New Dome Plan
National urban planners dare Houstonians to implement bold proposal to save the Astrodome
Before a room full of Houston movers and shakers, including representatives from RodeoHouston and the Texans, the prestigious Urban Land Institute presented an ambitious plan to renovate and repurpose the Astrodome and dared Houstonians to make it happen.
"You are at an intersection of choices," said former Pittsburgh mayor Tom Murphy, part of a 10-member panel of nationwide developers, economists and urban planners who came up with the plan. "You can act or you can procrastinate. You can demand quality or you can settle for mediocrity. You can be bold or you can be timid. You can protect the status quo or you can reach for the future."
"You can protect the status quo or you can reach for the future."
The panel has been in the Bayou City for a week to interview more than 125 Houstonians, tour the Astrodome and related sites and prepare the comprehensive plan, which took more than an hour to present in a meeting room at NRG Center. It was paid for by the Harris County Sports and Convention Corporation and through a grant from the National Trust for Historic Preservation. Established in 1936, the The Urban Land Institute is a nonprofit education and research institute providing leadership in the responsible use of land.
The plan calls for an oak-lined promenade leading from the METRO light rail station on Fannin to the Astrodome, which will be repurposed into the "world's largest room" on the third floor of the structure — "a grand civic space in which to shine," said Amy Barrett, a South Carolina urban planner.
The grand space could be used for a variety of functions including, but not limited to, a park, sustainable farm, farmer's market, festivals and museums with an educational component. The top area of the Dome could include a viewing area as well as an Adventure Park, with zip-lining, hike-and-bike trails and indoor rock climbing.
The plan calls for the first two floors of the Dome to be converted into a parking garage for more than 1,500 cars, including spaces large enough for horse trailers and large vehicles, providing a source of steady revenue. Other sources of income could come from naming rights to various areas of the complex, sponsorships and admission charges for the Adventure Park and other attractions.
Additional funding sources
Additional funding sources could include solicitations from philanthropic organizations, federal and state grants, joining the city on a TIRZ district, seeking a share of hotel occupancy taxes, and a county bond issue, if necessary, ULI panelists suggested. They were hard to pin down on the potential cost of the project, although one said it could be in the $200 million to $300 million range.
Emmett hopes that the park space inside the Dome will be ready in time for the 2017 Super Bowl.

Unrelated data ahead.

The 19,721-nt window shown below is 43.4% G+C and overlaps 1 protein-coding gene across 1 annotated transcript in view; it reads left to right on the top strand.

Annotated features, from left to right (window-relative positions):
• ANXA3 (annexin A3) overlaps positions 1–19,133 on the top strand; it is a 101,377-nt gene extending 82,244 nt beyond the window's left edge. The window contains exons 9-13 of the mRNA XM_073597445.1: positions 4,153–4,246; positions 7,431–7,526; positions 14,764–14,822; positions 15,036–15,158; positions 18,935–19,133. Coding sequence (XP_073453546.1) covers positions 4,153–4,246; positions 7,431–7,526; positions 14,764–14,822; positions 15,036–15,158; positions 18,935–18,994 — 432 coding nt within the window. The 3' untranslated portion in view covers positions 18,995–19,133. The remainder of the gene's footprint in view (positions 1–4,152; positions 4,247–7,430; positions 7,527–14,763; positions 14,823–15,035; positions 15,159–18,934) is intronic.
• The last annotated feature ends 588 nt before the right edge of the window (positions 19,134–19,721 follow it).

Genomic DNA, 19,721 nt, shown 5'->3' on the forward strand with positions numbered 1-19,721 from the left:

"Our conclusion is that the Astrodome can and should live," said Los Angeles real estate developer Wayne Ratkovich, who chaired the panel. "We believe that the Dome can serve all of Harris County and beyond. It can be a scene of many more historic moments and the home of many activities that will enhance the quality of life for all Houstonians."
The panel made special efforts to address the concerns of two major tenants at NRG Park — the Texans and the Rodeo. They emphasized that the repurposed Dome could provide additional opportunities for the Texans on game day and for the Rodeo during the month of March. A Rodeo representative said they were studying the plan; a Texans representative declined to comment.
"The work really begins now," said Harris County Judge Ed Emmett. "The main thing about this morning's announcement from the ULI is they unanimously came back and said the dome needs to be saved. Yes it's usable. Now go do it. That begins the hard work. The rodeo has to be part of that. The Texans have to be part of that. But the community at large has to be part of that. That building — the dome — belongs to the taxpayers of Harris County."
Emmett added that he gave this plan "almost 100 percent" chance of succeeding and awaits the final report, which is due within 90 days. "At that point we can really go out and start seeing other entities and say, 'Here's the concept,'" he said. "It will be a constant conversation between me and the commissioners from now on. In the meantime we are proceeding with the washing of the building and cleaning it up."
Emmett hopes that the park space inside the Dome will be ready in time for the 2017 Super Bowl at next door NRG Stadium. "How nice would it be to come next to the stadium where the Super Bowl is going to be played and have some of the fan experience," he said.
Civic leaders respond
Civic leaders who are longtime supporters of the Dome were thrilled with the report. Ed Wulfe called the plan, "audacious, brilliant, it's amazingly comprehensive; it is a road map — we've just got to act."
"We've been looking for a big vision and that's what they're given us," said Phoebe Tudor. "They are challenging our community to work together, be creative and look to the future. Now it's going to be up to people in Houston to see if we can take this and make it work. I think it's super-exciting."
"It took out-of-towners to teach Houston what we should have known all along," said preservationist Cynthia Neely, who spearheaded the drive to have the Astrodome named a state landmark. "I'm hoping that the county will take this ball and run it for a touchdown as fast as possible."
See a copy of the initial report here.